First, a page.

New Bill Could Change Where Flavored, Alcoholic Drinks Are Sold
CHARLOTE, N.C.--They look like energy drinks and reportedly taste a lot like soda. But “alcopops” - or flavored alcoholic drinks- contain up to15 percent alcohol.
"This is really binge drinking in one can, in one sitting. And they're also very marketed to our youth and our young girls because of the sweet sugary taste," said Kim Matone, with the Charlotte Mecklenburg Drug-Free Coalition.
Matone says the teen-targeted drinks are more appealing to teens than the bitter taste of beer. Because of their low cost and lower sales tax, alcopops make up over 16 percent of the youth alcohol market.
"They seem like they're marketed to seem like they don't have alcohol in them or that kids can drink them because they're colorful and sporty," said Marva Farris, a North Charlotte resident.
A new North Carolina bill would stop the sell of alcopops in convenience stores and limit them to ABC stores.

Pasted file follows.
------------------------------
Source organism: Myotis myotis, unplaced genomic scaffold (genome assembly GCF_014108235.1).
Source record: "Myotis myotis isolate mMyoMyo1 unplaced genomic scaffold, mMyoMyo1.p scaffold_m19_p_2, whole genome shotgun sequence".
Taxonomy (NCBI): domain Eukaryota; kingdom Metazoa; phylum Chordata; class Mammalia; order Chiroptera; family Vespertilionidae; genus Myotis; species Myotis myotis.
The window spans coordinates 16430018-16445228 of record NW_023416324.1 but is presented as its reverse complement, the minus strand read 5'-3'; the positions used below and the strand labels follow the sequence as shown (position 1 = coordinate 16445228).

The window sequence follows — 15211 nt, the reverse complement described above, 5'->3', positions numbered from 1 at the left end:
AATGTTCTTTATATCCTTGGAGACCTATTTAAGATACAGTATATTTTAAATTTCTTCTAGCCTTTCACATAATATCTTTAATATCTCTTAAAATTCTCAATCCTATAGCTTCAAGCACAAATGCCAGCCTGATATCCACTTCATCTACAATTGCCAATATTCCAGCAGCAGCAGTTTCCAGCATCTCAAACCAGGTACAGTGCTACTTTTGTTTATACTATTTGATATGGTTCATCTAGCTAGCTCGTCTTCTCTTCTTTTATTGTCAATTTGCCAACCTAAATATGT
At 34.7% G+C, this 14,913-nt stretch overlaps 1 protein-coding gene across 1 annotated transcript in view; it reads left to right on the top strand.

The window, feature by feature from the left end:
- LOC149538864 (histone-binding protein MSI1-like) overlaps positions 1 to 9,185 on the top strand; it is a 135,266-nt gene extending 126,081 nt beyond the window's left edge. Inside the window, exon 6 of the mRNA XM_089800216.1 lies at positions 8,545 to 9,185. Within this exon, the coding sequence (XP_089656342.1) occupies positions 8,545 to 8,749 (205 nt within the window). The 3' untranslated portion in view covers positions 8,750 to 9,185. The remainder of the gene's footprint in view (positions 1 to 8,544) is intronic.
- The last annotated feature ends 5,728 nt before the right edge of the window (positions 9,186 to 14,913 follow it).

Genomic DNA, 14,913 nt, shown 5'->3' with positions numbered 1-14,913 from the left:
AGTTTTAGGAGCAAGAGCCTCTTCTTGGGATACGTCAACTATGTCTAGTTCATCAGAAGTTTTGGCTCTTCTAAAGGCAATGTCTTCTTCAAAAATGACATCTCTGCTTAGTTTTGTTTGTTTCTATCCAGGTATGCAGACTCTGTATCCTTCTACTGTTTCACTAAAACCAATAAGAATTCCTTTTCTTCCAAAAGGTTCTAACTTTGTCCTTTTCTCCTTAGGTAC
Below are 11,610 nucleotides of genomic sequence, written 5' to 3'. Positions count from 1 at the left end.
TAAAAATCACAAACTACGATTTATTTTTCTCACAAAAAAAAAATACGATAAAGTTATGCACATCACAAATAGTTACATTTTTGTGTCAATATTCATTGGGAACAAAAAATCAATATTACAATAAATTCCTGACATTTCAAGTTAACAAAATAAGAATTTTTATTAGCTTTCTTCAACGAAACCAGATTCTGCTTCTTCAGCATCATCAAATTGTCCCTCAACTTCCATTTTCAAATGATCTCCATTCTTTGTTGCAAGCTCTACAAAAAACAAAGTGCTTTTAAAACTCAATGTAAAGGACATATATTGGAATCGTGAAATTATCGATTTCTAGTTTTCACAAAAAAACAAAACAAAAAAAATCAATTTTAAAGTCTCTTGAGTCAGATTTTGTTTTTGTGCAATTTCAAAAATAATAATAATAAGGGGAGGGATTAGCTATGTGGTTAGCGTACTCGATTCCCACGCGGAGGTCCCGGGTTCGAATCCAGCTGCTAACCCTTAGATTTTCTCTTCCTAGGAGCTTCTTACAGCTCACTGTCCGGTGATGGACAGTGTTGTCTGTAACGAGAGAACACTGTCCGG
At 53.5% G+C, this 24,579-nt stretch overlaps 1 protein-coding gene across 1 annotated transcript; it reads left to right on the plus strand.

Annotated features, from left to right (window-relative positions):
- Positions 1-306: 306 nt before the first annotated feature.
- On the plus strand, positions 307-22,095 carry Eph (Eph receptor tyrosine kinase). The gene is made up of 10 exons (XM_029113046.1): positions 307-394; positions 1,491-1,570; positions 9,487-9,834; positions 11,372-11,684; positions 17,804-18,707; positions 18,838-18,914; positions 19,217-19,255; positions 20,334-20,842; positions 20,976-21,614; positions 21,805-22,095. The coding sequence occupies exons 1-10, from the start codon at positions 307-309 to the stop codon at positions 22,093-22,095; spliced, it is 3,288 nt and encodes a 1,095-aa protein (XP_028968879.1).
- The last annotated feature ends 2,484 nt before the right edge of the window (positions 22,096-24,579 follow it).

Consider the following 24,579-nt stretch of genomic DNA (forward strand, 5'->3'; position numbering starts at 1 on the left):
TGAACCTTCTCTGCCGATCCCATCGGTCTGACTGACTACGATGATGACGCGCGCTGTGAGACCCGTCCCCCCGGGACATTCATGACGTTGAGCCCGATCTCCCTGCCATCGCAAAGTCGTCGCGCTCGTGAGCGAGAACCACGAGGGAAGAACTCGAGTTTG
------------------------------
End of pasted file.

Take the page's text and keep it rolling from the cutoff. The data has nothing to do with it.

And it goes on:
Local convenience store owners say moving these drinks off their shelves would mean a loss in business.One manager says he sells 15 to 20 cases per week, profiting $25 dollars per case.
"They're really not malt beverages which is what they're classified as now. They're really distilled spirits, which should be sold only in ABC stores," said Matone.
"You won't have to worry about it getting into kids hands because you know everyone in the convenience store will be 21 or over," said Farris.
In 2006, a law was changed in North Carolina to allow these beer based beverages with up to 15 percent alcohol to be sold outside of ABC stores.